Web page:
Watching it happen at a utility local to me, they did a big project upgrading their Oracle Customer Care and Billing system last year, and implementing a matching meter data management product, now they have a new Board of Directors and will be converting both software systems to new solutions, while at the same time reducing their IT staff by 20%, with a lot of outsourcing (some of their stuff was already outsourced with contractors/consultants working on site to manage systems and databases). Knowing some of the comparative utility companies that the accounting firm used as a baseline for the headcount and software recommendations, I'm expecting some major issues in a couple of years.
WolfWalker545 writes "Police chasing a carjacked Mercedes reported shots being fired, at some point the suspects managed to steal a Massachusetts State Police SUV, chase involved reported explosions and automatic weapons fire. One suspect was injured and has been reportedly linked to the Boston Marathon Bombing, manhunt in progress for the second suspect."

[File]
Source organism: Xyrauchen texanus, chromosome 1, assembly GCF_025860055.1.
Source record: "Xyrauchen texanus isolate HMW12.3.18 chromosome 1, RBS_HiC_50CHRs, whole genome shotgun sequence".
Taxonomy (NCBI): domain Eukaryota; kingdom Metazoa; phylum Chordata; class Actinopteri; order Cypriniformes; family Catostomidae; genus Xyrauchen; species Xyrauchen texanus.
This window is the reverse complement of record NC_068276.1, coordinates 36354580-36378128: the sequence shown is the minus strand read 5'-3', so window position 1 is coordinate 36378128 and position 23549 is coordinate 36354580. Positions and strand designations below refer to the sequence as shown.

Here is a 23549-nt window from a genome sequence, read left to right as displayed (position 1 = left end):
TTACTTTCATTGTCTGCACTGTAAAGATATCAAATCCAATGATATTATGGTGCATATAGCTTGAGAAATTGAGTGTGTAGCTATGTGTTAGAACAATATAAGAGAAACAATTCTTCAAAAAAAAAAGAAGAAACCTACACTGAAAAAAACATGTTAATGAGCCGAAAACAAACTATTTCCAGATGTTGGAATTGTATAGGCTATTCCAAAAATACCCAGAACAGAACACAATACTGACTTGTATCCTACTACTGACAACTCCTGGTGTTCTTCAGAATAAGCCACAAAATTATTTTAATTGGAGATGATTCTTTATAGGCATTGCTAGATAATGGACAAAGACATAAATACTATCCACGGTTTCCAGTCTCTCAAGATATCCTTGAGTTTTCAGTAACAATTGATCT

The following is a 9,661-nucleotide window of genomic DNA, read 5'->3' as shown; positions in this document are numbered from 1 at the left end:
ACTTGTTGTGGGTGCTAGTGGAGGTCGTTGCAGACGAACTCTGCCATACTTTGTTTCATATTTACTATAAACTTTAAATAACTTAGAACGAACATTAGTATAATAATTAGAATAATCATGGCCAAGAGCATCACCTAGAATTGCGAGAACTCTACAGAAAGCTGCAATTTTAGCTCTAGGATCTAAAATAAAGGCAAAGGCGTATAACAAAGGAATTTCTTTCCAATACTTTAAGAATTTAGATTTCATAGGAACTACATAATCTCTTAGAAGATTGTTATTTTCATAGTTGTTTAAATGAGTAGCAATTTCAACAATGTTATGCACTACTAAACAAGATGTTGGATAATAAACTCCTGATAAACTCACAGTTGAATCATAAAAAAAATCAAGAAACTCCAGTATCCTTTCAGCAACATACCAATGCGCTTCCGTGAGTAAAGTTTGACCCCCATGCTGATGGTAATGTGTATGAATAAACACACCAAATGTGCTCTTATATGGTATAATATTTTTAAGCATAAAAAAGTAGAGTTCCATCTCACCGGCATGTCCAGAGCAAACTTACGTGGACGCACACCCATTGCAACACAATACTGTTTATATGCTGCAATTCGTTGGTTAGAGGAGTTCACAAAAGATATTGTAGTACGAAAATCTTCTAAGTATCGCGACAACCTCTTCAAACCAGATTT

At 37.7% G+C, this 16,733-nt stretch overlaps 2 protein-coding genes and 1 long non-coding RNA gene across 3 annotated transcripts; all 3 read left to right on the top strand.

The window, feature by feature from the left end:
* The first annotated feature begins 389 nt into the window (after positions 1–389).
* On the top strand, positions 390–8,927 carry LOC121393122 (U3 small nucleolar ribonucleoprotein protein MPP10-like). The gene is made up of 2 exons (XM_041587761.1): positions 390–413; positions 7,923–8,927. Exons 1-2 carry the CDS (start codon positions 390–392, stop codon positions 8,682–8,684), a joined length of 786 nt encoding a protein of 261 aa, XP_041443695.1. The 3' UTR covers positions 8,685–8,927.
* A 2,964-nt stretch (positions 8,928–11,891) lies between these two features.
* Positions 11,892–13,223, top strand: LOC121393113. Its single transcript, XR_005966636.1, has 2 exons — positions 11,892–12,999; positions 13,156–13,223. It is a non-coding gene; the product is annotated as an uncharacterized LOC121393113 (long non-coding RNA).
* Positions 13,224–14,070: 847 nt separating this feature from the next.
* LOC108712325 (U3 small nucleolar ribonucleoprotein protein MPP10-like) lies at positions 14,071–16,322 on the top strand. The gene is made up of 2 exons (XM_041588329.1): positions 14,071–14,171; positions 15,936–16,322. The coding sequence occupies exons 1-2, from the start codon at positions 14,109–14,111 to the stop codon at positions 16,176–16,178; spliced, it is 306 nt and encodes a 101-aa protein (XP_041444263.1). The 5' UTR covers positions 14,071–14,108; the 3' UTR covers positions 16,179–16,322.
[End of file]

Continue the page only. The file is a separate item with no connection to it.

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The current Federal laws on manufacture of firearms concentrate on commercial production, using an expansion of Federal powers over commerce that was started in the 1930's by claiming the power to "regulate commerce between the states" meant that if an action had ANY impact on interstate commerce, Congress could regulate it, even to the point of restricting how much wheat a farmer could grow for his own use because by growing it for his own use, because if he wasn't growing his own, he'd have to buy it from interstate commerce. Congress hasn't gone THAT far in regulating firearm manufacture, but they do require Federal licensing and tax payments for any firearm manufactured for sale or on behalf of someone else, and that any firearms someone makes for themselves must comply with the National Firearms Act of 1934 and the Gun Control Act of 1968, except personally manufactured firearms are not required to have a serial number or manufacturer's identifying information. Trying to restrict the home manufacture of firearms would likely lead to a successful Supreme Court challenge based on the Second Amendment, much as many of the newly passed or proposed laws governing magazine capacity are likely to fail Supreme Court challenge.